You Know Who You Are
Life after 20 years…a softer pop sound?
Having gone to their concert in Toronto on November 17th, 2015 at the Horseshoe Tavern (shameless plug) and immensely enjoying the show, I was intently waiting for their 8th album to emerge from the mahogany darkness (…more like Hoboken, New Joisey). “Cold To See Clear” “Believe You’re Mine”, “Friend Hospital”, and “Animal” were previewed at the concert and upon hearing these songs, I knew that this album would be in my wheelhouse and very Nada Surf-esque with it’s mellow pop rock. With Caws, Lorca, Elliot and Gillard back for more, does this idea make up the total ethos of their latest offering?
The album kicks off with the catchy “Cold To See Clear” as Caw’s ethereal vocals float over Elliot’s light touch on drums. Gillard (officially not a newbie anymore) adeptly adds to the haze of this song as one floats off to dreams of long ago. Lorca’s bass playing brings together this great start to the album. With great assertive hooks in “Believe You’re Mine”, “Friend Hospital”, and “Victory’s Yours” (watch for the Gillard’s arpeggiastic guitar fingering), you’ll continue to have a connection to your musical senses. Elliot finally uncages his drumming chops on “New Bird” as Nada Surf ups the energy factor with this faster paced song, albeit a short shift on this album. “Out of the Dark” reminds me of a lower pitched, faster paced “Jasper” (Hooten Tennis Club) with some welcomed complimentary instruments, the horns! The mellowness continues with “Rushing” and “Animal”, both album gems in their own respective ways. which seem to continue and accentuate the laid back theme of this album. With the faster paced titular album titled track “You Know Who You Are”, Caw does some nice things vocally on this track to switch things up, and we actually hear a more guitar heavy sound from Gillard. “Gold Sounds” could be this band’s “1979” (Smashing Pumpkins), where we hear the bass pumping in the background with the guitar strumming staying within a specific range. This evokes a sense of warmth and fluency as if we were on a magical mystery tour. The album has some nice executions as Nada Surf are in their element while their medium tempo, semi-soft vocal songs will keep you company on those travels to wherever or nowhere.
“You Know Who You Are” comes off as saccharine and some-what emotionally melodic, but I find myself wondering where are the harder tunes (a la “Baccardi”) that I used to know this band capable of? Is this the new mellow pop rock element that Nada Surf will come back to, having left their punkier, harder sound behind them? I was “Waiting for Something” bigger and it didn’t happen, which was disappointing. Feeling too soft and straight edged, I would have liked more of a change in vocal tone / tempo to balance it out. Makes me wish I could have crawled into the speakers to have a fireside chat with the band to ask them what their vision for the album was, based on previous albums’ variety of thematics. Some may feel that there is a lack of complexity with the songs on this album, but just to be clear, there were no songs on this album that I didn’t like, as there are some on here that are indie radio play worthy. It’s just that after hearing the album a few times, they all started to blend together into one guitar / drum / Caw lead vocalistic journey, with a lack of variety in range / atmosphere from the instrumentals. The wheel remains un-reinvented and the songs are competent (like putting on your comfy pair of shoes) with bright melodies, but I found them lacking in further inspirational energy.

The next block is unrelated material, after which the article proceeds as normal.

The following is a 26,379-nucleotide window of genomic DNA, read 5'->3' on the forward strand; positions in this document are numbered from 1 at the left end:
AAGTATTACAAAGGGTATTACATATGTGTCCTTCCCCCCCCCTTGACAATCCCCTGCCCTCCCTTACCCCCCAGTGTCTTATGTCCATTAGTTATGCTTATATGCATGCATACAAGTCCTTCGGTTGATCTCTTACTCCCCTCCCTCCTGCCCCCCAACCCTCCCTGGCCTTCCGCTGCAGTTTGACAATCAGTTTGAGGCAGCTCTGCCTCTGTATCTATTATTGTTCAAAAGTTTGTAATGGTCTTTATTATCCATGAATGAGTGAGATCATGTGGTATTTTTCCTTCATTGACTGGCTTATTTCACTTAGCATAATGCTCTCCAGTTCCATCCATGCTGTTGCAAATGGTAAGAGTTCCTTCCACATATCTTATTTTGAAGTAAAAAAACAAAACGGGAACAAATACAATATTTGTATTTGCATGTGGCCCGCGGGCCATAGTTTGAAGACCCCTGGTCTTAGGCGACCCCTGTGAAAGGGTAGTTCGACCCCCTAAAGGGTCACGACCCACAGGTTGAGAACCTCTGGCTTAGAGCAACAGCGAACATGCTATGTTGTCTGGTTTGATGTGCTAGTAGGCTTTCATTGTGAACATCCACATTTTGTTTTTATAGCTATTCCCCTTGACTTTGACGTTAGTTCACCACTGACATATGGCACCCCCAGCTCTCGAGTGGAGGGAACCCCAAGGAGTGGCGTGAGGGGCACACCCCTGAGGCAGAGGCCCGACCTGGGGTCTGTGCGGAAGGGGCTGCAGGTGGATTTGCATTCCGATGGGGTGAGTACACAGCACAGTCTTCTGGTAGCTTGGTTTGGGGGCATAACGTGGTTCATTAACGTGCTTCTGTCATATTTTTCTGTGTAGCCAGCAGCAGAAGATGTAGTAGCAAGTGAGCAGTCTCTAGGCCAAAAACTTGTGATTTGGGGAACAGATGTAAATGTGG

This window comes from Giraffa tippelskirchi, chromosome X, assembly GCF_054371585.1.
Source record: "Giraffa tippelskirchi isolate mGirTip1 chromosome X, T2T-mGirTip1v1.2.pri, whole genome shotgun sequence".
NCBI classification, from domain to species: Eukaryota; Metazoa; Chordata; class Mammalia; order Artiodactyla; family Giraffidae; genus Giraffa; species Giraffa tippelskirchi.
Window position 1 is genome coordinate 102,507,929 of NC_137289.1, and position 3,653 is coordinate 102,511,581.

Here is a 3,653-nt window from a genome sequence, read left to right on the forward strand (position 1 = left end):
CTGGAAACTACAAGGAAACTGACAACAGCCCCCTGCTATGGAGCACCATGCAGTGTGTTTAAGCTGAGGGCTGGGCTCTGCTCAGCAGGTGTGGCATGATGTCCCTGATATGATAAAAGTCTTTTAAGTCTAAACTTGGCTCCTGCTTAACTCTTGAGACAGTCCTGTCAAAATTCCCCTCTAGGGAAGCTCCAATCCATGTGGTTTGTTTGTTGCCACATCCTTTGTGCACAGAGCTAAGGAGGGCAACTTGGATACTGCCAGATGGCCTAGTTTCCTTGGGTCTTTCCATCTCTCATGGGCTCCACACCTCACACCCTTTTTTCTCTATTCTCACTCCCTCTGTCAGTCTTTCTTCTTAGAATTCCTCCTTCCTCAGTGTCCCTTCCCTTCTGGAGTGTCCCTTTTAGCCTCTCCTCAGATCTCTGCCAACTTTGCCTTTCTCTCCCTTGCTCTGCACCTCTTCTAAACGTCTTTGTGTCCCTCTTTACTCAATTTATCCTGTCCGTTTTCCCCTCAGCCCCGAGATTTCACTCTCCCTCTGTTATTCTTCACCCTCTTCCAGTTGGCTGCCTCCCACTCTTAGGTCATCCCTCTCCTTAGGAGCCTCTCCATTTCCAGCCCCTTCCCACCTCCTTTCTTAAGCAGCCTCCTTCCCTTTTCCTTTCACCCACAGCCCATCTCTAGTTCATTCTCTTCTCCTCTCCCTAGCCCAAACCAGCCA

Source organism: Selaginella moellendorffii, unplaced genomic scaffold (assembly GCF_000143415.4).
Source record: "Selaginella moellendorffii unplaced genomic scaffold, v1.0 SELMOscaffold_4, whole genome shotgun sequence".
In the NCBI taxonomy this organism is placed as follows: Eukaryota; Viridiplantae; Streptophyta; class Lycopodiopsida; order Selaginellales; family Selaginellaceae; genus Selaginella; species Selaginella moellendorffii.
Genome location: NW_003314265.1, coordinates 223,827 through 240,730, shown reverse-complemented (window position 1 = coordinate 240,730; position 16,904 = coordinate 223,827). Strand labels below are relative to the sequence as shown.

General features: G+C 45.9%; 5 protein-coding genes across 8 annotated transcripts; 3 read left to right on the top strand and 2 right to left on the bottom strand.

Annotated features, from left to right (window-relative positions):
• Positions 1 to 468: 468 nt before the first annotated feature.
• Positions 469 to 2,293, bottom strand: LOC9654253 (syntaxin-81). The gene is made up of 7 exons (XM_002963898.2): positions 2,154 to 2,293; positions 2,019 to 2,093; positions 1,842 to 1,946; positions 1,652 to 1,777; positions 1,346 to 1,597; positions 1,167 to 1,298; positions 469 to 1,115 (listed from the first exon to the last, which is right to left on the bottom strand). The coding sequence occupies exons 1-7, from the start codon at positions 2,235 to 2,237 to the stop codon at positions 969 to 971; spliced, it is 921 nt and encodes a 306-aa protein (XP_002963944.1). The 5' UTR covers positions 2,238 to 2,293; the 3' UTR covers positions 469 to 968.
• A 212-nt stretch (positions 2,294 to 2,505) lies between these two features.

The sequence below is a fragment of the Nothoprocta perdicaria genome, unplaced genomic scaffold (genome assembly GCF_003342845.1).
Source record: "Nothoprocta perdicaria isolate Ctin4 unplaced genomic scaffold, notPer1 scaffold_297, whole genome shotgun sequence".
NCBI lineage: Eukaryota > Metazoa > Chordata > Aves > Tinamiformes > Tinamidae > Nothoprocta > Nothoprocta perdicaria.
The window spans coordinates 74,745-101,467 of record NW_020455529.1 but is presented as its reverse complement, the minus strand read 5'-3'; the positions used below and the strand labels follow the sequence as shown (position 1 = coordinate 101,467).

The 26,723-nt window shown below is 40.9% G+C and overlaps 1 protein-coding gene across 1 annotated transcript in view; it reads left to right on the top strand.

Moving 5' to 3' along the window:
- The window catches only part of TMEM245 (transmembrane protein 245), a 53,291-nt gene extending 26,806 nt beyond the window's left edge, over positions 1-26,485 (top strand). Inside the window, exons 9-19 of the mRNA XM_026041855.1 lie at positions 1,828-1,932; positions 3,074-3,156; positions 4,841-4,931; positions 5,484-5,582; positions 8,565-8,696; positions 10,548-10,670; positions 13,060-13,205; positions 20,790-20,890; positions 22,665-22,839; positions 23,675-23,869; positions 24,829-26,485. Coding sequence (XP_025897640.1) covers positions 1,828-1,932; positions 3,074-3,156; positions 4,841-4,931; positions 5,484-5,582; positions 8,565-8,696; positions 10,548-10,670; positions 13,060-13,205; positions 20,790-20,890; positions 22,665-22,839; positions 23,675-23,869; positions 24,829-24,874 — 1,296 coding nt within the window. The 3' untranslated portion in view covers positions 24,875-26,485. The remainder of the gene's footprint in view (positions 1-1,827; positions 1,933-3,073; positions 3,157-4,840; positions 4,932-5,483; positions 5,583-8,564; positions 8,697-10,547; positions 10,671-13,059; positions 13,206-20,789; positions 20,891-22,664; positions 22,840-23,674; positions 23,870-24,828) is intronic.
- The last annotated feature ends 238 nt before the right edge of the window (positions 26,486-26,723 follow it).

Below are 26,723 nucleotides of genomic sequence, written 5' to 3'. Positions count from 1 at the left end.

Nada Surf knows who they are (and according to interviews, Caw could care less what we reviewers think about his albums), as they don’t need to be put on a pedestal and praised by mainstream media, nor do they have the weight of heightened expectations by music critics. Maybe I missed the subtle greatness of this album with some of their three chord songs, but they were never genre breaking or about to do a 180 just to change their sound for the sake of doing so to keep fresh. Those of us that have been listening to them already knew that they can crank out some great stuff without even breaking a sweat. We waited this long for a new Nada Surf album and we should continue to do so until the next one, hoping for a slight move forward creatively with more “out of comfort” instrumental textures.
SPILL ALBUM REVIEW: NADA SURF – YOU KNOW WHO YOU ARE